As the spring thaw sneaks up on us, slowly, like a lethargic, stealthy lamb (still being chased by that LION), I look at the water richness all around me.  As the ice burgs in the Pemi river shrink and as the snow melt rushes down from the mountains nearby, I'm reminded of how essential our rushing, bubbling rivers are.  One part of the Weeks Act focuses on water -- kind of important to the growing of tress and the biodiversity of our forests!  The legislation provides  "...for the protection of the watersheds of navigable streams, and to appoint a commission for the acquisition of lands for the purpose of conserving the navigability of navigable rivers."

We sometimes forget how important the health of streams and rivers are to us -- and how vital to our own sustenance these waterways remain still, though we often don't think of them beyond the aesthetic pleasure they provide to us on hikes into the woods.  Spending three weeks in India carrying buckets of well pumped water out into dry forests to quench saplings in the hot sun this past January surely helped me appreciate water in a new way.**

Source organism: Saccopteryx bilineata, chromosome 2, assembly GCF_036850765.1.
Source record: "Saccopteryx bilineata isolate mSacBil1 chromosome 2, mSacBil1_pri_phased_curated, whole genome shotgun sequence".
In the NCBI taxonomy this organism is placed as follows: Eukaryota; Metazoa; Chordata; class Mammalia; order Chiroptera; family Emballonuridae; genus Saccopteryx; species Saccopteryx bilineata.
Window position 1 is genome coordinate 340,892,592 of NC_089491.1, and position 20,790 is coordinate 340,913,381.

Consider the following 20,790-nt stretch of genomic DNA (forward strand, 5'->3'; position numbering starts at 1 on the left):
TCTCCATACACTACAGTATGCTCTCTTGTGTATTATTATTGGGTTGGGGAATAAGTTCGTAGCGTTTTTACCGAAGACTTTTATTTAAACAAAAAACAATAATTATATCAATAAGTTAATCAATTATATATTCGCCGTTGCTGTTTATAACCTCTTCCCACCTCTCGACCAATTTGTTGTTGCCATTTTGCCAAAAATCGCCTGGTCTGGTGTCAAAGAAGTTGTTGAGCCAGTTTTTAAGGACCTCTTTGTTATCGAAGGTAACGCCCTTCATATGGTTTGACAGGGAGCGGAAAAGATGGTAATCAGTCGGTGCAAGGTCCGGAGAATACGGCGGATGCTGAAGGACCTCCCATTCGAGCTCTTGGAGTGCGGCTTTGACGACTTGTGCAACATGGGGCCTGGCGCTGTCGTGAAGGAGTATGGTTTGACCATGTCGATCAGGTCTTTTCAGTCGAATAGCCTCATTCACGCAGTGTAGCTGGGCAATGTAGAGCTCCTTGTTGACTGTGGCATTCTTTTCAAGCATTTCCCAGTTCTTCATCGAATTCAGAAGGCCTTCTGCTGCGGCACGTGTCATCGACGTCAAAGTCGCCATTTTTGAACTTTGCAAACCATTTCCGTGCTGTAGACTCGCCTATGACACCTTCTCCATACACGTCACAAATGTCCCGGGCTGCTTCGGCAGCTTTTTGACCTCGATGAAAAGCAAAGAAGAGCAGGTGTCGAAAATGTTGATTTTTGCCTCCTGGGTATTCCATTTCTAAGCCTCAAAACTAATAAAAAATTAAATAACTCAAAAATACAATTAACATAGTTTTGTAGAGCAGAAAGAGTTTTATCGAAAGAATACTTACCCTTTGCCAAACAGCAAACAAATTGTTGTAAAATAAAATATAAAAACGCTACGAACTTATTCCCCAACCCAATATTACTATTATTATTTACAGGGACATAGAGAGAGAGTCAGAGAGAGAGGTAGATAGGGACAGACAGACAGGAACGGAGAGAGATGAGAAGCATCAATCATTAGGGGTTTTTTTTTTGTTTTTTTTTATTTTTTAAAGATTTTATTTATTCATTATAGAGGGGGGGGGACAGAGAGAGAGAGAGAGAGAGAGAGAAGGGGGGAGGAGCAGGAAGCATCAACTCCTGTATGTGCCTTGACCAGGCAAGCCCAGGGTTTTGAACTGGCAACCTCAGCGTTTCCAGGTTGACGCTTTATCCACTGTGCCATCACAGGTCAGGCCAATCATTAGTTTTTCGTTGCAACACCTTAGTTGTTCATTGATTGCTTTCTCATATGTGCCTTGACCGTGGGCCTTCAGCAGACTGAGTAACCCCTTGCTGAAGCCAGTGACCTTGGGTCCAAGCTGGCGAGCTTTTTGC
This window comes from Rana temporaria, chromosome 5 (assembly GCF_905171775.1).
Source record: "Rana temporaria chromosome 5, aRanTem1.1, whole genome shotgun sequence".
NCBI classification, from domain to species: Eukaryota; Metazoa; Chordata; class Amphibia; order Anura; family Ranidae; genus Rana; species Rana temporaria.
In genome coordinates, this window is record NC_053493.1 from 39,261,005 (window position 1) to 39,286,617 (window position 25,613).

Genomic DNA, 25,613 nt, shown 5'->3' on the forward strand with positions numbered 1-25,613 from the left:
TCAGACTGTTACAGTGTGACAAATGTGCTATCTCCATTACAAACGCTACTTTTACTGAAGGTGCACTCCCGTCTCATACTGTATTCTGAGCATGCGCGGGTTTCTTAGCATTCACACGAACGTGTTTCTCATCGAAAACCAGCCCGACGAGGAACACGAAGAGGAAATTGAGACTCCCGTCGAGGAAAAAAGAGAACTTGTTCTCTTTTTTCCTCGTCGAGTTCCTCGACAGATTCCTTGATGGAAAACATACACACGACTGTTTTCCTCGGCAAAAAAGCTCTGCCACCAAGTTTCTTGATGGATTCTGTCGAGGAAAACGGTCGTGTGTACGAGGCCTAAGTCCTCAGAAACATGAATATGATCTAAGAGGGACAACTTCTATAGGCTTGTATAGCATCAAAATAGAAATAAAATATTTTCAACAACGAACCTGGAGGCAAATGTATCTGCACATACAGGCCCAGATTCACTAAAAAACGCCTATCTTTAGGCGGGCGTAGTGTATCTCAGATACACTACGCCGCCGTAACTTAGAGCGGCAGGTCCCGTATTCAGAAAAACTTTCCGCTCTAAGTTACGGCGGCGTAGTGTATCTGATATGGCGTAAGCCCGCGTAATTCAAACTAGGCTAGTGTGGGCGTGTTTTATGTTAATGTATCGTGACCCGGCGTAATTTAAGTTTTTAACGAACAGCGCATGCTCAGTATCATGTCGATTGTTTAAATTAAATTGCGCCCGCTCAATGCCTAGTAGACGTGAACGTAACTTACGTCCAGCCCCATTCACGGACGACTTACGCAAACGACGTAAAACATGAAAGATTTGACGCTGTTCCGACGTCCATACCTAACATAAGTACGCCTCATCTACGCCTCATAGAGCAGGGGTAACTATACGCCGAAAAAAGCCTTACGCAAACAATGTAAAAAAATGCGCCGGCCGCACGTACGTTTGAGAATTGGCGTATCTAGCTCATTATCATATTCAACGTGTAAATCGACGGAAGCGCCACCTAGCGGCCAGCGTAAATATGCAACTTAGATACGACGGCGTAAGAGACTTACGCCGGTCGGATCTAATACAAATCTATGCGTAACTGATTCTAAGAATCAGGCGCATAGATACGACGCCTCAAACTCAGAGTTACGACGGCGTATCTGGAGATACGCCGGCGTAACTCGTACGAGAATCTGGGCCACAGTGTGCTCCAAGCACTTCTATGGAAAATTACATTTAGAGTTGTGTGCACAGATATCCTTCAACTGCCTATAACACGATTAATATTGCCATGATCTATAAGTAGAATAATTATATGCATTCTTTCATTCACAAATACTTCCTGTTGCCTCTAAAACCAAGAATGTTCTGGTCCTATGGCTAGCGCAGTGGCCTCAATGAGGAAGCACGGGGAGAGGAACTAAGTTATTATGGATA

More than just being pretty, I experienced first hand how water is life.  Maintaining strong clean networks of water flow is essential to keeping our aquifers healthy.  As ecology and Buddhism keep reminding us: it is all connected.

"The [Weeks] Act further allowed for lands so acquired to be preserved and maintained as national forests. Prior to this time, on 1 February 1905, control over the forest reserves had been transferred from the General Land Office of the Department of the Interior to the Department of Agriculture. Responsibility for these lands was given to Chief Forester Gifford Pinchot. With these lands he gained the power to issue permits for water power development on National Forests. The Weeks Act appropriated $9 million to purchase 6 million acres of land in the eastern United States!!" (wikipedia).